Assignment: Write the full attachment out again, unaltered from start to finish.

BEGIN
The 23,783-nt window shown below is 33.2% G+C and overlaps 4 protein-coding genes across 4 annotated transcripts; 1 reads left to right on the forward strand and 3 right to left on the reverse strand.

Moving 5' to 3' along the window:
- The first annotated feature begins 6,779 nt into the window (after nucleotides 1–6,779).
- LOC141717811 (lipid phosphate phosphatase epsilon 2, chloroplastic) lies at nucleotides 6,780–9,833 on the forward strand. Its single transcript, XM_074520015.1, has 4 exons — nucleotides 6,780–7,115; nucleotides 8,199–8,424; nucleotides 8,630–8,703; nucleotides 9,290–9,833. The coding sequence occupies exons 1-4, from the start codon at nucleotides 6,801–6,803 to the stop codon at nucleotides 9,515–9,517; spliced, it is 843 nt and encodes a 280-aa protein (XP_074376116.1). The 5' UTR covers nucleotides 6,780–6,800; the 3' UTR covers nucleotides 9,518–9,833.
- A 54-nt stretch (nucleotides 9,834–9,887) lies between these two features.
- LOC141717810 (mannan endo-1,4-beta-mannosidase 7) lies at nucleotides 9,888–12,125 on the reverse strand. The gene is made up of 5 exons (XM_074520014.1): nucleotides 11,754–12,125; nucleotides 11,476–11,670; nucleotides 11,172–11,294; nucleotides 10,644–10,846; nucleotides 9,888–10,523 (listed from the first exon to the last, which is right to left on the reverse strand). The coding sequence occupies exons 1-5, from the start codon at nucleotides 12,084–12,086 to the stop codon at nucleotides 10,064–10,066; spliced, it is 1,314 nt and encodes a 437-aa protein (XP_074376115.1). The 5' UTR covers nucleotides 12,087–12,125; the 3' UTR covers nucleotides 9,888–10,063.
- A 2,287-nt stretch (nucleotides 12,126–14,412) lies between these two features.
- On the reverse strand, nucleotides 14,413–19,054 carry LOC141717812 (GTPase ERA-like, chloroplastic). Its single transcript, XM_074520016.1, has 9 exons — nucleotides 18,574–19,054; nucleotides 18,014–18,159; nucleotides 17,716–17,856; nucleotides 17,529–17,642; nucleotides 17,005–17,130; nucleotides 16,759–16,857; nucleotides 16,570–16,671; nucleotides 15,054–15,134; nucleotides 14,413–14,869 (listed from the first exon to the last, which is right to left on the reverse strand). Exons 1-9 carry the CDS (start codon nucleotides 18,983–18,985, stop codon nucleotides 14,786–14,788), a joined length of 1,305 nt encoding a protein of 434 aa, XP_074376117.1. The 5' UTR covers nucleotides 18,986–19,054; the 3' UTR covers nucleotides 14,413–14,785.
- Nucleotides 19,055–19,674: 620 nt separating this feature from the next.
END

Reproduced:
The 23,783-nt window shown below is 33.2% G+C and overlaps 4 protein-coding genes across 4 annotated transcripts; 1 reads left to right on the forward strand and 3 right to left on the reverse strand.

Moving 5' to 3' along the window:
- The first annotated feature begins 6,779 nt into the window (after nucleotides 1–6,779).
- LOC141717811 (lipid phosphate phosphatase epsilon 2, chloroplastic) lies at nucleotides 6,780–9,833 on the forward strand. Its single transcript, XM_074520015.1, has 4 exons — nucleotides 6,780–7,115; nucleotides 8,199–8,424; nucleotides 8,630–8,703; nucleotides 9,290–9,833. The coding sequence occupies exons 1-4, from the start codon at nucleotides 6,801–6,803 to the stop codon at nucleotides 9,515–9,517; spliced, it is 843 nt and encodes a 280-aa protein (XP_074376116.1). The 5' UTR covers nucleotides 6,780–6,800; the 3' UTR covers nucleotides 9,518–9,833.
- A 54-nt stretch (nucleotides 9,834–9,887) lies between these two features.
- LOC141717810 (mannan endo-1,4-beta-mannosidase 7) lies at nucleotides 9,888–12,125 on the reverse strand. The gene is made up of 5 exons (XM_074520014.1): nucleotides 11,754–12,125; nucleotides 11,476–11,670; nucleotides 11,172–11,294; nucleotides 10,644–10,846; nucleotides 9,888–10,523 (listed from the first exon to the last, which is right to left on the reverse strand). The coding sequence occupies exons 1-5, from the start codon at nucleotides 12,084–12,086 to the stop codon at nucleotides 10,064–10,066; spliced, it is 1,314 nt and encodes a 437-aa protein (XP_074376115.1). The 5' UTR covers nucleotides 12,087–12,125; the 3' UTR covers nucleotides 9,888–10,063.
- A 2,287-nt stretch (nucleotides 12,126–14,412) lies between these two features.
- On the reverse strand, nucleotides 14,413–19,054 carry LOC141717812 (GTPase ERA-like, chloroplastic). Its single transcript, XM_074520016.1, has 9 exons — nucleotides 18,574–19,054; nucleotides 18,014–18,159; nucleotides 17,716–17,856; nucleotides 17,529–17,642; nucleotides 17,005–17,130; nucleotides 16,759–16,857; nucleotides 16,570–16,671; nucleotides 15,054–15,134; nucleotides 14,413–14,869 (listed from the first exon to the last, which is right to left on the reverse strand). Exons 1-9 carry the CDS (start codon nucleotides 18,983–18,985, stop codon nucleotides 14,786–14,788), a joined length of 1,305 nt encoding a protein of 434 aa, XP_074376117.1. The 5' UTR covers nucleotides 18,986–19,054; the 3' UTR covers nucleotides 14,413–14,785.
- Nucleotides 19,055–19,674: 620 nt separating this feature from the next.